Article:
I doubt anyone would imagine Ken Follett's work as literature. It can be entertaining, and I liked Pillars of the Earth and World Without End well enough.The characters were interesting and the way their lives overlapped and entwined kept me involved. But the wheels started to come off with Fall of Giants, where a suspicious character makes repeated appearances without his role ever coming to resolution. What was he doing there?
Winter of the World is, alas, not even entertaining. Much has been written with World War II as a backdrop, and perhaps there's not much new to say about it. If that's the case, then don't write a book. This one is just a rehash of things that have already been explored, and with far greater skill, by other authors - such as, but not limited to, Herman Wouk.
Plenty of things in Winter of the World ring hollow and fall flat. An acute example involves Robert, a man who lost his restaurant to the brown shirts in Germany, and who witnessed the brutal murder of a loved one at their hands (graphically described early in the book). Three years later, safe in England, he's talking to another witness to this awful event, and he comments that his old restaurant in Berlin is still open. The two pause as if in reflection, and Robert then comments, "They don't use white tablecloths anymore." Really? Is this the level of bitterness and regret engendered by witnessed - and narrowly escaped - brutality?
John Lee is a narrator I usually enjoy, but perhaps he realized he was not narrating a Great American Novel. He falls in and out of stereotypical accents, and worse, he whines to indicate a young woman's delivery of dialogue. It was bad enough that half the time, I couldn't figure out if I was listening to a sex-starved 10 year old or a lusty young woman scouting for a rich husband. The aforementioned Robert is said to speak flawless unaccented English, but then Lee slips into his dialogue with a German edge on the accent.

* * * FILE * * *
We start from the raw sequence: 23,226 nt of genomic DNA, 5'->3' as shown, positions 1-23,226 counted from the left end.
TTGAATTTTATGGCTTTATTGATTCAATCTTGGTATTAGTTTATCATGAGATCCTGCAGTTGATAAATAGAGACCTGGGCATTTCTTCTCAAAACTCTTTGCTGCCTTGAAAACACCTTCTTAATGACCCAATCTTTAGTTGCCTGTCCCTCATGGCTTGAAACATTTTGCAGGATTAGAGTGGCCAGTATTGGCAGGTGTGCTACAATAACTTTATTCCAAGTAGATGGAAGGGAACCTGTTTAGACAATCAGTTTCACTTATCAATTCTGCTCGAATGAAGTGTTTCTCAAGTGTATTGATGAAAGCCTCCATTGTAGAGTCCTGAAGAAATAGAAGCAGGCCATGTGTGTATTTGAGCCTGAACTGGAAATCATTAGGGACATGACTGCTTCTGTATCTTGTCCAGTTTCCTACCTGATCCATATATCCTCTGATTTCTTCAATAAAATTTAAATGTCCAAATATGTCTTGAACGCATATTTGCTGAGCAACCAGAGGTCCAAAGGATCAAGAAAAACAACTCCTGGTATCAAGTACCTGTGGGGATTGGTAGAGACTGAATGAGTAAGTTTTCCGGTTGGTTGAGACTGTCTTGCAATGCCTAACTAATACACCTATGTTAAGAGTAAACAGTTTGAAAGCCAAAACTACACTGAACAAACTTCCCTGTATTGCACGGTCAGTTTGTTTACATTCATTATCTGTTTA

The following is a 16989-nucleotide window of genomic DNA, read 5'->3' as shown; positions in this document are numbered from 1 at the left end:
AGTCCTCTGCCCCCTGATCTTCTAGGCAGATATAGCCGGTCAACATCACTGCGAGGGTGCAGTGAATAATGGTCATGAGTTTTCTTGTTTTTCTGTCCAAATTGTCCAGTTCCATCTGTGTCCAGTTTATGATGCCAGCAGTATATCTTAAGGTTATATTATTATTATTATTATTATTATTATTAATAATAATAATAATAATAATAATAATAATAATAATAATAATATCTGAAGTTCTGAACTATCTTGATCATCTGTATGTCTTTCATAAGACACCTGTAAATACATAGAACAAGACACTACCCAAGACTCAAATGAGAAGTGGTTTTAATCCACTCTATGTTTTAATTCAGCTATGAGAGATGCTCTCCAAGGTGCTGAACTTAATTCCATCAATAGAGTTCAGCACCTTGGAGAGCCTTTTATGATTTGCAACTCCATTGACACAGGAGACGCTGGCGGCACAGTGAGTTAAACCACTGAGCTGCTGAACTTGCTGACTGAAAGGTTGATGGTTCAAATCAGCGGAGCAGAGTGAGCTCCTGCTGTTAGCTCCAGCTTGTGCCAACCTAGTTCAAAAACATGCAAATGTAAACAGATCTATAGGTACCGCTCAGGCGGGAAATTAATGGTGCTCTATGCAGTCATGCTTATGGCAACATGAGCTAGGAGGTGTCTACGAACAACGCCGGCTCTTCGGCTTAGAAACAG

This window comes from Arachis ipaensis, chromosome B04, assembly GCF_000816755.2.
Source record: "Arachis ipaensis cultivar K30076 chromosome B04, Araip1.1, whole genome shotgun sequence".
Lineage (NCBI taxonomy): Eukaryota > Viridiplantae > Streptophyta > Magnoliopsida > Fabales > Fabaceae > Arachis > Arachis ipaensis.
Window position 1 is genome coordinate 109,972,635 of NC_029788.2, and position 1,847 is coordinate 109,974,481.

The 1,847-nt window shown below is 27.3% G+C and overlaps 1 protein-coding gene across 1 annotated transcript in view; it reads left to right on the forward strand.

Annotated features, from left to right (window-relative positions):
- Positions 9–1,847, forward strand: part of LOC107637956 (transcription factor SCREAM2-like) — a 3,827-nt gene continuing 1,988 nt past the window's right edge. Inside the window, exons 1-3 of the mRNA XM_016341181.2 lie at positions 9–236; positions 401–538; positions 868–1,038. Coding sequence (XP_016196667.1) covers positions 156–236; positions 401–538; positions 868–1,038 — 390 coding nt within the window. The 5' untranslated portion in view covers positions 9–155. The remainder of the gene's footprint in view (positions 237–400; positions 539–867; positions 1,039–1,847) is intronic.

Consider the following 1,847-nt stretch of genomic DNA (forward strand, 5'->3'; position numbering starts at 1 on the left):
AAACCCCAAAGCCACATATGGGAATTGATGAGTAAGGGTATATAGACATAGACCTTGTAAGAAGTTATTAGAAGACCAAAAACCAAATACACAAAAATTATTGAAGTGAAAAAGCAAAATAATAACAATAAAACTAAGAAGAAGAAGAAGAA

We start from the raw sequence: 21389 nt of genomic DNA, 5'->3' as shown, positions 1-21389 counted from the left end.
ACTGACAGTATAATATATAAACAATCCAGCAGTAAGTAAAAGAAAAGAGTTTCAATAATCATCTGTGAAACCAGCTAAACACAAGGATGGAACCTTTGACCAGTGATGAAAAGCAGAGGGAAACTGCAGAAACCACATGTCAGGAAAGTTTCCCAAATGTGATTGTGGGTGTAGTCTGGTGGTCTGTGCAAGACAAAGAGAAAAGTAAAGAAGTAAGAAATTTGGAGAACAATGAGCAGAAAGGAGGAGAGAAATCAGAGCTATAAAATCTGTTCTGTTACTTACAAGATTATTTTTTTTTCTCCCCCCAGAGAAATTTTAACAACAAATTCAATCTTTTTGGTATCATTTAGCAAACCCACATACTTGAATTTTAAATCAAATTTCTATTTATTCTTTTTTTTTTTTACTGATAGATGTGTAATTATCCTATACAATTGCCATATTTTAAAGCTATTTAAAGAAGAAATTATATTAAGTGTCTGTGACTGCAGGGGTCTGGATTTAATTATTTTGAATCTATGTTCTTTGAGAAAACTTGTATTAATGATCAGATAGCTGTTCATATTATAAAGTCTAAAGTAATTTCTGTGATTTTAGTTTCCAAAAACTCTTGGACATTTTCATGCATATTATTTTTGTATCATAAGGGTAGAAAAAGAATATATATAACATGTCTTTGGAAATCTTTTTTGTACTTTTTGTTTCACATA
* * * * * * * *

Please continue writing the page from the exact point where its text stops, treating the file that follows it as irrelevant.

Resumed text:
All in all, it's just tiresome. And at nearly 32 hours, that's a long time to feel tired.
I have listened to ALL of Ken Follett's books. Pillars and WWE as well as his other, older novels and I just could NOT get into this one. Seemed to go on and on and on and on with nothing that grabbed me.
Of course John Lee did a super job, as always. The story just didn't have any punch. It was like he had a committment to meet and just wrote SOMETHING.
No, no and NO-sorry. Total snoozefest
The history refresher was good, but the story told was a bit dull. Fall of Giants and Pillars of the Earth are better books than this.
I am looking forward to the next one.
Granted the period the story takes place is one of the darkest in world history, and it is hard to spin a "positive" story with that offset. It is still a good listen.